How wrong incentives damage motivation
It is no accident that prison sentences are measured in time. The gravity of punishment mainly depends on the chunk of time taken away. Unarguably, time is the most valuable thing we have.
The largest part of our awake hours, for most us, is spent at work. This is especially true for us office dwellers, or, what Peter Drucker called - knowledge workers. He coined this term back in 1959. Most of us spend a minimum of 8 hours in the Office.
This is where the irony hits me.
Essentially, we’re all doing time. Both us and the prisoners.
The origins of the 8-hour day lie in the Industrial Revolution.
I find there are two principal reasons for why the concept of using time was, and still is, used.
The first reason: simplicity. Hundreds of software solutions for billing and tracking time attest to this. You can not use computers to easily measure creativity or knowledge output. However, you can do this with time.
The second reason is social stigma. Work is a virtue. Most of us still subconsciously subscribe to the following saying:
The Devil makes work for idle hands.
There is a tendency to believe that the more we work (where work = time spent in the office) the better. Or is it?
Extrinsic vs Intrinsic motivators
Apart from wasting our lives (time = life), using time as measurement of output puts wrong incentives in place.
Incentives are immensely powerful and often achieve opposite results. Michael Sandel provides a few such examples in his excellent book. One concerns an Israeli day care centre where parents where “incentivised” to pick up their kids on time by introducing a late pickup fine. The result - the amount of late pickups went up. Instead, parents started treating this as a paid service.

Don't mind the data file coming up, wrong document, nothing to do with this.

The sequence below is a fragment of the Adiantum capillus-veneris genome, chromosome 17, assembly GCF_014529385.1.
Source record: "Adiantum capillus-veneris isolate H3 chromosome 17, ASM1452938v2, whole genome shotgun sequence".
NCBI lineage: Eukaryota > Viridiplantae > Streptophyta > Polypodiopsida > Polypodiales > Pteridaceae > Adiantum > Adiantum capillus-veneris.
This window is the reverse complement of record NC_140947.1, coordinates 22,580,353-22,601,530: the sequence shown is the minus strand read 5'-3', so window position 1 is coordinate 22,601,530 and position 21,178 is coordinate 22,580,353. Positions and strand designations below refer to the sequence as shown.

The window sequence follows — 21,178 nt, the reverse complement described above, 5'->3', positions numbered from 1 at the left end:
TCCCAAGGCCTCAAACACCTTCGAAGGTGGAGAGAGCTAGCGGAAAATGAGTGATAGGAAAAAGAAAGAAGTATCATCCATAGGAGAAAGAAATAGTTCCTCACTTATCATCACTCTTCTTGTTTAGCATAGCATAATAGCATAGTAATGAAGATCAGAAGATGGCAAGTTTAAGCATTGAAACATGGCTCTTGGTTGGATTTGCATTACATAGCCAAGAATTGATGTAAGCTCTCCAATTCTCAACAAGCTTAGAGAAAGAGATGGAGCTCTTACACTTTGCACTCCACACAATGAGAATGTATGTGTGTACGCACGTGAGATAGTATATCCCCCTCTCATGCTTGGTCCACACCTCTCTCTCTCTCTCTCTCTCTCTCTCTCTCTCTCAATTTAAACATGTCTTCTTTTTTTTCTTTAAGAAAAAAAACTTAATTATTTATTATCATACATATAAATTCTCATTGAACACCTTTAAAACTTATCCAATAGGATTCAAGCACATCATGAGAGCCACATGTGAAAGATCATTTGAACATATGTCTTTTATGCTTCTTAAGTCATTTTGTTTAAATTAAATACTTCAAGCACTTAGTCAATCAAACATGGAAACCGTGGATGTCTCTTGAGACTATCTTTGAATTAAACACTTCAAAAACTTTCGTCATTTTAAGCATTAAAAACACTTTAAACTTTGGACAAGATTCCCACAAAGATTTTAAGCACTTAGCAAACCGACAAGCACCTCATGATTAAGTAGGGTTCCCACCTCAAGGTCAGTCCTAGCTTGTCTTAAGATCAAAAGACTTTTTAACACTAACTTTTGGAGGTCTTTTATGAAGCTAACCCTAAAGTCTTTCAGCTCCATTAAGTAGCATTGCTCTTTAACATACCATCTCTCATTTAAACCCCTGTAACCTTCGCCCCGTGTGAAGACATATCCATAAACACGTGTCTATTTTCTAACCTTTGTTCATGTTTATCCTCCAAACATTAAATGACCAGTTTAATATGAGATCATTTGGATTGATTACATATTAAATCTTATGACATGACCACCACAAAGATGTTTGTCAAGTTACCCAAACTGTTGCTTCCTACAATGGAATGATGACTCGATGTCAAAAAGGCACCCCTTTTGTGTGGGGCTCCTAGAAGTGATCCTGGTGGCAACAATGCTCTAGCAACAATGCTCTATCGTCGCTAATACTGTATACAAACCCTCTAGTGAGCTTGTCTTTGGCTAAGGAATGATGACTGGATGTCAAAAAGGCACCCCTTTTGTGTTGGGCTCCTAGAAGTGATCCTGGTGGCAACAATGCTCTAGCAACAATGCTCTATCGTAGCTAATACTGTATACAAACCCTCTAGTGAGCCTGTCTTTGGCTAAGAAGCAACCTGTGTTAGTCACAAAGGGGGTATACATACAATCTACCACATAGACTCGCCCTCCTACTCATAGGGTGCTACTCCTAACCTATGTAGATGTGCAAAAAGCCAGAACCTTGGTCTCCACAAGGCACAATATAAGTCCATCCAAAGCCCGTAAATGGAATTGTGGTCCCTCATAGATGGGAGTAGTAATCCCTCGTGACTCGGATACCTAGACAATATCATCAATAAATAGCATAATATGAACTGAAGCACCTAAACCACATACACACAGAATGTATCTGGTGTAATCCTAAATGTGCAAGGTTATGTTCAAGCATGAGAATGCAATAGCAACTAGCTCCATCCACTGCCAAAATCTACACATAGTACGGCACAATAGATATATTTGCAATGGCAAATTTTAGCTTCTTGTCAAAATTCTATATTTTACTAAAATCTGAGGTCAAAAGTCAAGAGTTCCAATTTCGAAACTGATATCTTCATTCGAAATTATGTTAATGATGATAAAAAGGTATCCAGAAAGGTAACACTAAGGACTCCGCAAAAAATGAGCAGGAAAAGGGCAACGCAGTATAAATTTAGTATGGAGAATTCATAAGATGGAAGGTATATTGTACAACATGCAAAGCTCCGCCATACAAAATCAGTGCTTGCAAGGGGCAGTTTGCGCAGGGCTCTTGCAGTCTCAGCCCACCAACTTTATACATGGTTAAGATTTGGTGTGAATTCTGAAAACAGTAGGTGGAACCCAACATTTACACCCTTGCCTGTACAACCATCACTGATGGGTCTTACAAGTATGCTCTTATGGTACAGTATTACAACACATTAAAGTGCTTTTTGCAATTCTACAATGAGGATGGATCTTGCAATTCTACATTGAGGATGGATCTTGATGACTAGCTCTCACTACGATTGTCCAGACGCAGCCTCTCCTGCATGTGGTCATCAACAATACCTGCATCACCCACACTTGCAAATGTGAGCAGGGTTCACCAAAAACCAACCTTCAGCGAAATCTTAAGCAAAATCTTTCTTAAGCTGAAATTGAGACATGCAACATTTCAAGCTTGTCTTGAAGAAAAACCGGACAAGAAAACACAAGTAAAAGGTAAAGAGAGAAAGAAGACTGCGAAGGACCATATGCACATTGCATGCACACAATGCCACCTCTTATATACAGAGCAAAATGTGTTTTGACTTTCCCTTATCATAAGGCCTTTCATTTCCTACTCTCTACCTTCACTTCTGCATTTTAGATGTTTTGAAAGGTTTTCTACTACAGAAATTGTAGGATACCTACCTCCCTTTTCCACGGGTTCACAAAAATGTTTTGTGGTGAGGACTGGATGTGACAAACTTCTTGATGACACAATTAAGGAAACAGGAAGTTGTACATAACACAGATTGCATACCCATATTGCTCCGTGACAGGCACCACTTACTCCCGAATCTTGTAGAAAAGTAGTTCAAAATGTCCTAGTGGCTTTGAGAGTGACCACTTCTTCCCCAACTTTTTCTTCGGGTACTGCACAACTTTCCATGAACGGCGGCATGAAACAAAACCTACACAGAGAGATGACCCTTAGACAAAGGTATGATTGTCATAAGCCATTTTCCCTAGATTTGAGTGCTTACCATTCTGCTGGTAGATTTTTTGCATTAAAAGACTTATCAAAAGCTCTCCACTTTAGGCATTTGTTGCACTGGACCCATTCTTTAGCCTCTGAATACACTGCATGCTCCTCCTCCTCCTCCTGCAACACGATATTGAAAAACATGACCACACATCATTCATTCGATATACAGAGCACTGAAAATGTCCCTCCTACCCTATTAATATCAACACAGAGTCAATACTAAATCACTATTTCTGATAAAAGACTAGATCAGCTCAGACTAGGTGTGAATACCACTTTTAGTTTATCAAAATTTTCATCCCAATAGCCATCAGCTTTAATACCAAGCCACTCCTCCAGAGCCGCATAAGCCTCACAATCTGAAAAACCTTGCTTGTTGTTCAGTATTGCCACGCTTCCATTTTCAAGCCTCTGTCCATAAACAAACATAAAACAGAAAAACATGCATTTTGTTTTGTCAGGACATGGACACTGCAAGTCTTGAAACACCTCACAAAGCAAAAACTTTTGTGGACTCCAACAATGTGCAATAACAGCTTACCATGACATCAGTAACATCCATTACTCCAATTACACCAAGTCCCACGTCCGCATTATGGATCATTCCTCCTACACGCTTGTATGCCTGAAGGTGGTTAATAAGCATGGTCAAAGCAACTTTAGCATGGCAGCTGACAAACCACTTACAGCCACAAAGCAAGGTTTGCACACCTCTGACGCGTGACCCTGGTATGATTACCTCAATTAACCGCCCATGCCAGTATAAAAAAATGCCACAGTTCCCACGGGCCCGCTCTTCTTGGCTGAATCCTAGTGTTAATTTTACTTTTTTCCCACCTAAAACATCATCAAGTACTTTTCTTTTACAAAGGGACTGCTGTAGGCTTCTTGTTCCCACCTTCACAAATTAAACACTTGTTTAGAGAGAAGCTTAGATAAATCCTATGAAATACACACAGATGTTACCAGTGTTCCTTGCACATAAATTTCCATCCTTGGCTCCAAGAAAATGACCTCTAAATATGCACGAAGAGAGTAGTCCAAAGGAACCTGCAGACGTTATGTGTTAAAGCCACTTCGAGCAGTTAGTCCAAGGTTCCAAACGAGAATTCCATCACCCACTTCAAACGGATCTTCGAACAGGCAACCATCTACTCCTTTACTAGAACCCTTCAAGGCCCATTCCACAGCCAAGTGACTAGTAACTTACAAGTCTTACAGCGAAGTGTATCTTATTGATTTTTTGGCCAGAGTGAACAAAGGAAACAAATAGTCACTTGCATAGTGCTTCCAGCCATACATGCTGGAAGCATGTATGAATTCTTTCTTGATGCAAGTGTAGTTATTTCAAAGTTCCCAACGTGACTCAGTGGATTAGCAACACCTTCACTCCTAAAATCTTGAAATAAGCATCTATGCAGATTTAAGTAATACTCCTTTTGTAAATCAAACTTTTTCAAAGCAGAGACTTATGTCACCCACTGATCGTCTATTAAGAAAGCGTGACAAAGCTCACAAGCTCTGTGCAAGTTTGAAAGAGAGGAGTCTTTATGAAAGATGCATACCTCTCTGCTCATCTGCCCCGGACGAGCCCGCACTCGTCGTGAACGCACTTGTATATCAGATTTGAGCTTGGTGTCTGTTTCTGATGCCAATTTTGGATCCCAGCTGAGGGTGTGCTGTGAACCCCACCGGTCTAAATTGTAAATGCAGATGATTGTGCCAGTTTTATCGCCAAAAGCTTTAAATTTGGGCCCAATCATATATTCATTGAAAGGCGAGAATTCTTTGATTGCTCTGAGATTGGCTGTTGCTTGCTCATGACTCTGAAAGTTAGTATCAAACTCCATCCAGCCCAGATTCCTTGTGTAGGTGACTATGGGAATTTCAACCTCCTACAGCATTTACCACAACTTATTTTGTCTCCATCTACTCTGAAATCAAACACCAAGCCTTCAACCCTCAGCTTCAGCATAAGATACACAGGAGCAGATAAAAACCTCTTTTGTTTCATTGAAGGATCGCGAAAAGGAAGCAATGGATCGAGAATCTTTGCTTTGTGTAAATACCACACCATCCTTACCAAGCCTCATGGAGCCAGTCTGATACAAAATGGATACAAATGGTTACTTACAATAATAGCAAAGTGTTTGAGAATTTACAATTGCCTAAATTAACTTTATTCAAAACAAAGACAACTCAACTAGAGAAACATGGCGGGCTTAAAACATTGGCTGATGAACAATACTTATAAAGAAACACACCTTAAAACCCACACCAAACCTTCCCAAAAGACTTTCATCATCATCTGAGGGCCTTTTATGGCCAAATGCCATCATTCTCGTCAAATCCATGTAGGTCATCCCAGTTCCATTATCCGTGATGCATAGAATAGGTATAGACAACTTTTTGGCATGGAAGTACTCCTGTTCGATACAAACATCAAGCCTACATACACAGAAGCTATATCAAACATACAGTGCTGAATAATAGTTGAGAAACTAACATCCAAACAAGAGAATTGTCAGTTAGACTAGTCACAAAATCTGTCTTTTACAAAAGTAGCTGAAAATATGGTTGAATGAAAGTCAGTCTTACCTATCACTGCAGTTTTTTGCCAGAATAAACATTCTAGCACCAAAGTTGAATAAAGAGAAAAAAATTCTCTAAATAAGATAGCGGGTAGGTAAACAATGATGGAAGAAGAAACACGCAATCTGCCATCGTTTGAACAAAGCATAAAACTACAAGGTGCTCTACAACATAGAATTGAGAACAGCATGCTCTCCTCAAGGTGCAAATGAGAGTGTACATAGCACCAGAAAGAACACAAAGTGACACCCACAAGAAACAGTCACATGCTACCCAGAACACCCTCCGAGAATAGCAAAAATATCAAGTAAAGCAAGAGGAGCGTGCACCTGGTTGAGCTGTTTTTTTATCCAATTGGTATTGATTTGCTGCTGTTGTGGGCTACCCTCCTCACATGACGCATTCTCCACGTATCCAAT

When people are engaged in an activity they consider intrinsically worthwhile, offering them money may weaken their motivation by depreciating or “crowding out” their intrinsic interest or commitment. — Michael Sandel
Time is an extrinsic incentive which puts greater value on more instead of less. This goes against the very essence of effectiveness - to do more with less. It also moves the focus from the task at hand to doing time.
The pinnacle of this problem is flexi-time arrangements where software is used to track the time spent. This puts even more emphasis (and with extreme precision!) on… doing time.
We often label less developed countries as Third World Countries. However, it might be more useful to use this dichotomy on a more granular and local level. Mostly here - in the “developed” world.
In 1959, Mr. Drucker suggested that industrial age management paradigms are no longer useful for managing knowledge workers.
Nowadays there are numerous management articles on the topic yet the majority of today’s workforce is still forced to do time.
It is these organizations, the modern Third Worlds, that are still stuck in pre-1959 thinking patterns. All for the sake of “virtue” and simplicity.
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